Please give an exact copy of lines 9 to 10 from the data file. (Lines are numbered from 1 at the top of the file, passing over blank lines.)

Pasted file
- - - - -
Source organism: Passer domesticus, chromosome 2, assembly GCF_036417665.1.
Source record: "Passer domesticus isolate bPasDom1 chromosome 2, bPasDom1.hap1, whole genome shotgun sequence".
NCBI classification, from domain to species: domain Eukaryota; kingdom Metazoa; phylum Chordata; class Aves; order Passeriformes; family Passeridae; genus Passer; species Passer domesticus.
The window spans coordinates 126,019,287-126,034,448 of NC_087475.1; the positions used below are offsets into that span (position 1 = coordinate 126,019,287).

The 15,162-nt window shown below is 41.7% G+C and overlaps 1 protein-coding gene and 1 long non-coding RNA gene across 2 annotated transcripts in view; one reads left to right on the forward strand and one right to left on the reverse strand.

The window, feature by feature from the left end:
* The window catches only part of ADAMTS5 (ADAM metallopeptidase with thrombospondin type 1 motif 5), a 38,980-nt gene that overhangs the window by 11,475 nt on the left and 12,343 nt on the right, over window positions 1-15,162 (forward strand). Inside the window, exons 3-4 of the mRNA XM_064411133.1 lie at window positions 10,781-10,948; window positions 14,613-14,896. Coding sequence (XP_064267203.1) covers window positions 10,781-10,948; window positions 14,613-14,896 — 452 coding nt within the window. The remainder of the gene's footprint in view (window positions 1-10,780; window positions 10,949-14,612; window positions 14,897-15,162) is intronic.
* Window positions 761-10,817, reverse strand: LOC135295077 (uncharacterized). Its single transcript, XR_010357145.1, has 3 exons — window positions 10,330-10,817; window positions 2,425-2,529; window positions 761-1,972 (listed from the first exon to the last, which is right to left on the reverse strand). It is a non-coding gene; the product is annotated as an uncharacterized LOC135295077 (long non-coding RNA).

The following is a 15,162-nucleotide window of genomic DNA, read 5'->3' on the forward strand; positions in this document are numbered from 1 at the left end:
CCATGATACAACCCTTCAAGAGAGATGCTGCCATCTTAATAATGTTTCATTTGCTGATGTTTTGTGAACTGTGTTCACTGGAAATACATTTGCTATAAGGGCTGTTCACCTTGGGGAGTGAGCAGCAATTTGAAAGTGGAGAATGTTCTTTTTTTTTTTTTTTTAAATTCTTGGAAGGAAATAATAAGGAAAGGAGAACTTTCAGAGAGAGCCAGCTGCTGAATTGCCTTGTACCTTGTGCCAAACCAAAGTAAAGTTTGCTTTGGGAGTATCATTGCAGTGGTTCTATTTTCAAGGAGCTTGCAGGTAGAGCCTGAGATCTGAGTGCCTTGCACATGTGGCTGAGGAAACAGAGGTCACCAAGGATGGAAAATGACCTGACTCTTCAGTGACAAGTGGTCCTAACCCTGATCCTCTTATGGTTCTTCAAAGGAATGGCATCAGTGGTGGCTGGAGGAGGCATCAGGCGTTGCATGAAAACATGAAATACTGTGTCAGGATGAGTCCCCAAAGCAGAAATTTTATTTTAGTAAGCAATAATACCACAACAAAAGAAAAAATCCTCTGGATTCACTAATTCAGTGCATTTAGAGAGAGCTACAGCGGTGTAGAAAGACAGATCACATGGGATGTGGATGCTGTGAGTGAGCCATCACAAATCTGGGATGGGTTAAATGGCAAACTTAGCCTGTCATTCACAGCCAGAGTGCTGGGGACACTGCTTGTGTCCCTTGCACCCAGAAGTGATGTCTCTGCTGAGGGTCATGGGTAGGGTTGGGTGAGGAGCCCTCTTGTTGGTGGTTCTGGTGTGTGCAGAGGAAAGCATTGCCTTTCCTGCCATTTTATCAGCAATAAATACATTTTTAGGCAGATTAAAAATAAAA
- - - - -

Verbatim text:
The following is a 15,162-nucleotide window of genomic DNA, read 5'->3' on the forward strand; positions in this document are numbered from 1 at the left end:
CCATGATACAACCCTTCAAGAGAGATGCTGCCATCTTAATAATGTTTCATTTGCTGATGTTTTGTGAACTGTGTTCACTGGAAATACATTTGCTATAAGGGCTGTTCACCTTGGGGAGTGAGCAGCAATTTGAAAGTGGAGAATGTTCTTTTTTTTTTTTTTTTAAATTCTTGGAAGGAAATAATAAGGAAAGGAGAACTTTCAGAGAGAGCCAGCTGCTGAATTGCCTTGTACCTTGTGCCAAACCAAAGTAAAGTTTGCTTTGGGAGTATCATTGCAGTGGTTCTATTTTCAAGGAGCTTGCAGGTAGAGCCTGAGATCTGAGTGCCTTGCACATGTGGCTGAGGAAACAGAGGTCACCAAGGATGGAAAATGACCTGACTCTTCAGTGACAAGTGGTCCTAACCCTGATCCTCTTATGGTTCTTCAAAGGAATGGCATCAGTGGTGGCTGGAGGAGGCATCAGGCGTTGCATGAAAACATGAAATACTGTGTCAGGATGAGTCCCCAAAGCAGAAATTTTATTTTAGTAAGCAATAATACCACAACAAAAGAAAAAATCCTCTGGATTCACTAATTCAGTGCATTTAGAGAGAGCTACAGCGGTGTAGAAAGACAGATCACATGGGATGTGGATGCTGTGAGTGAGCCATCACAAATCTGGGATGGGTTAAATGGCAAACTTAGCCTGTCATTCACAGCCAGAGTGCTGGGGACACTGCTTGTGTCCCTTGCACCCAGAAGTGATGTCTCTGCTGAGGGTCATGGGTAGGGTTGGGTGAGGAGCCCTCTTGTTGGTGGTTCTGGTGTGTGCAGAGGAAAGCATTGCCTTTCCTGCCATTTTATCAGCAATAAATACATTTTTAGGCAGATTAAAAATAAAA